# [Stata] Longitudinal Modeling with Fixed and Random Effects: xtreg

### Understanding fixed and random effects

When working with panel data or longitudinal data, where you have multiple observations for the same individuals over time, it’s important to consider these effects. If not accounted for properly, these effects can lead to biased and inconsistent estimates. This is where fixed-effects and random-effects models come into play.

- Panel data, also known as longitudinal data, consists of observations on multiple entities (cross-sectional units) over time. These entities can be countries, firms, individuals, etc.
- Each entity is observed repeatedly across different time periods, resulting in a
**panel structure**.

**Unobserved individual-specific effects** are factors or characteristics that are unique to each individual in a panel dataset but are not directly measured or included in the model. These effects can influence the dependent variable and may be correlated with the independent variables, leading to biased estimates if not accounted for properly.

Consider the relationship between patient **adherence to treatment plans** (X, measured through medication adherence rates) and **health outcomes** (Y) over several years. You have panel data for a group of patients.

In this case, the unobserved individual-specific effects could be factors such as:

- Patient Engagement: Some patients may be more engaged with their health management, leading to higher adherence rates and better health outcomes. Patient engagement is a personal trait that is challenging to measure and incorporate into the model.
- Socioeconomic Factors: A patient’s socioeconomic status, including income level and access to healthcare, might impact their health outcomes. These factors may not be fully captured in the dataset.

First, let’s consider a basic model for panel data:

Y_it = β_0 + β_1 * X_it + α_i + ε_it

Where:

- Y_it is the dependent variable for individual i at time t
- X_it is the independent variable for individual i at time t
- β_0 is the intercept
- β_1 is the coefficient for the independent variable
- α_i represents the unobserved individual-specific effects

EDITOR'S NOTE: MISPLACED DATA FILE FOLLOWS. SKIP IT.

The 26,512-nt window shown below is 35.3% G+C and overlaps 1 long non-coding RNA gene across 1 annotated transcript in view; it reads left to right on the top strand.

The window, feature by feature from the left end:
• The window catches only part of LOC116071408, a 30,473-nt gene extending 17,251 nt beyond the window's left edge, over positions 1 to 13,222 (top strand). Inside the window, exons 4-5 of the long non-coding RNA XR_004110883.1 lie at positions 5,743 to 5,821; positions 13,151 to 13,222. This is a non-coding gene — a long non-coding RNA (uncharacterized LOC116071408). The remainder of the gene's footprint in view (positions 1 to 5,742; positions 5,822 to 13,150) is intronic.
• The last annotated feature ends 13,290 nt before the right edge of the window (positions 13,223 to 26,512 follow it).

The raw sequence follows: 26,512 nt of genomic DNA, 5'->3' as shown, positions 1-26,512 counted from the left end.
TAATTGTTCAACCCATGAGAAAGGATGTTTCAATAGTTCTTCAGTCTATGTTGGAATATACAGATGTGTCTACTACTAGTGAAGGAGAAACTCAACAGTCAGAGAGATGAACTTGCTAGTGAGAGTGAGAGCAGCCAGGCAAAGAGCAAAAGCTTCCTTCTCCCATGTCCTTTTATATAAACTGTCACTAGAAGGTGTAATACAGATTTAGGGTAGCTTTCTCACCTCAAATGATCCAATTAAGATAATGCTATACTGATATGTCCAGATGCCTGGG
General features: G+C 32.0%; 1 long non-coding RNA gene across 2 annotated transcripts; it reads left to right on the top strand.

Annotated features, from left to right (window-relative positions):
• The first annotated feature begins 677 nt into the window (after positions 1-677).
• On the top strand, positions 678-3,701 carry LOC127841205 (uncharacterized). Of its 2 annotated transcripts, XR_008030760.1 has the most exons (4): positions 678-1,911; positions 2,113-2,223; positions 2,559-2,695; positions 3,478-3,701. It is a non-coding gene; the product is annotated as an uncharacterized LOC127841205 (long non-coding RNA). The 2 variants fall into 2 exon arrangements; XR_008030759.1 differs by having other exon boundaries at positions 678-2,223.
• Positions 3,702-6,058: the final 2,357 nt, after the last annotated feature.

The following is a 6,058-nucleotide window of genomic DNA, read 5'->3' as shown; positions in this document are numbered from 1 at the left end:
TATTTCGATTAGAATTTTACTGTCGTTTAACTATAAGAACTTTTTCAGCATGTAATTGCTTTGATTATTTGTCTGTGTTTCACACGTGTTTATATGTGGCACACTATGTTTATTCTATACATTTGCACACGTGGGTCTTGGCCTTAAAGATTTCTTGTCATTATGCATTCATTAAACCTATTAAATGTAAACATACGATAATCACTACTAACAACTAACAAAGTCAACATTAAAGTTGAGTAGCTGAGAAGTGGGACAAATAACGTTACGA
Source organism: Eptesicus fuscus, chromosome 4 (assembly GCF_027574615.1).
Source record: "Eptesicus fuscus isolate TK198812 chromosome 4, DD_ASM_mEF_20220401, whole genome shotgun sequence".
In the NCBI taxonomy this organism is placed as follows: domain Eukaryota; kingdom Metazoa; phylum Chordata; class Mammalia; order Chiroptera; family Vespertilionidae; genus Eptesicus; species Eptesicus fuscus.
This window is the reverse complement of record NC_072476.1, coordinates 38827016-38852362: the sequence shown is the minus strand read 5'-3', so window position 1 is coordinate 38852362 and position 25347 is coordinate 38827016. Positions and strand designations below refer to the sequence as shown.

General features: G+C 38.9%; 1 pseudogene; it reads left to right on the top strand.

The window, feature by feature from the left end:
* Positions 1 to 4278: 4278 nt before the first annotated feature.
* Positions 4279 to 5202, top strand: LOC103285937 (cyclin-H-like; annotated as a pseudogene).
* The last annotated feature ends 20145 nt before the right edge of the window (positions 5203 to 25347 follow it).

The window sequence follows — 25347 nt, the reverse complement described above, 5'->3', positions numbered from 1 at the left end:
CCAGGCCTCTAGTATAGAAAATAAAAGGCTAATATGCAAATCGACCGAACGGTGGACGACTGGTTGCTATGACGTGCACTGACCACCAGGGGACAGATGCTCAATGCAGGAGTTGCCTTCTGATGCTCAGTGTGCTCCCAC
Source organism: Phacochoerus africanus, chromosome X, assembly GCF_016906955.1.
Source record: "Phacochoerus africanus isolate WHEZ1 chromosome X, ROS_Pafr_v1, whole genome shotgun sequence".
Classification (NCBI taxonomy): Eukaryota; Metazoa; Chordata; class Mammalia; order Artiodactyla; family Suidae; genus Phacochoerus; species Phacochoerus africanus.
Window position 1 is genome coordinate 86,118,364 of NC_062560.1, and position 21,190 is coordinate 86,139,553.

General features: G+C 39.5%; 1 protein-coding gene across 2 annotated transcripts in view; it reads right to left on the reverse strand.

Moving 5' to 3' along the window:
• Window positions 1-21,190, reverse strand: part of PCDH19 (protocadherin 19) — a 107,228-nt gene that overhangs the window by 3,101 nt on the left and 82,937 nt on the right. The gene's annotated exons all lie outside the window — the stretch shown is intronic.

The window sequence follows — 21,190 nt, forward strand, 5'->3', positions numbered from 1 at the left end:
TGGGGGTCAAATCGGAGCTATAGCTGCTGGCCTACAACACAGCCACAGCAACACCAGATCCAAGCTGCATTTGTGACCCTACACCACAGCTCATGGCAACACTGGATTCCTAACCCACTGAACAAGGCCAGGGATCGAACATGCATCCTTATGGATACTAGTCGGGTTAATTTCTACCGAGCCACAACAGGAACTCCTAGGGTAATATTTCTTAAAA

- ε_it is the error term

The key question is: how should we treat the individual-specific effects (α_i)?

**Fixed Effects Model**: In the fixed effects model, we assume that α_i is correlated with the independent variables (X_it). This means that there are unobserved time-invariant factors that affect both the dependent variable and the independent variables. To remove the impact of these unobserved factors, the fixed effects model focuses on the within-individual variation by subtracting the individual means from each variable:

(Y_it - Y_i) = β_1 * (X_it - X_i) + (ε_it - ε_i)

If these unobserved effects are correlated with the independent variable (adherance), using a simple OLS regression would lead to biased estimates. The **fixed effects model** addresses this issue by focusing on the within-individual variation, effectively controlling for the unobserved time-invariant individual-specific effects. In the **fixed effects model**, the unobserved effects are captured by the individual-specific intercepts (α_i), which are eliminated by subtracting the individual means from each variable. This allows for consistent estimation of the relationship between X and Y, even in the presence of unobserved individual-specific effects. By doing this, the individual-specific effects (α_i) are eliminated, and we can obtain consistent estimates of β_1.

In an example of patient adherence, a fixed effect model is essential to control for omitted variables like “patient health literacy,” which is related to the predictor of healthcare access. There could be a systematic tendency for patients with better access to healthcare or higher-quality healthcare services to have higher health literacy, influencing both treatment adherence and health outcomes. Omitted variables like higher health literacy (correlated with better healthcare access) amplify the perceived impact of the predictor on the outcomes. The error linked to this omitted variable (patient’s health literacy) remains constant and is associated with the predictor (healthcare access), heightening the risk of a type one error.

Fixed effect models fit multiple lines across individuals since they estimate the coefficients focusing on “**within-individuals**.”

**Random Effects Model**: In the random effects model, we assume that α_i is uncorrelated with the independent variables (X_it). This means that the unobserved individual-specific effects are random and not related to the independent variables.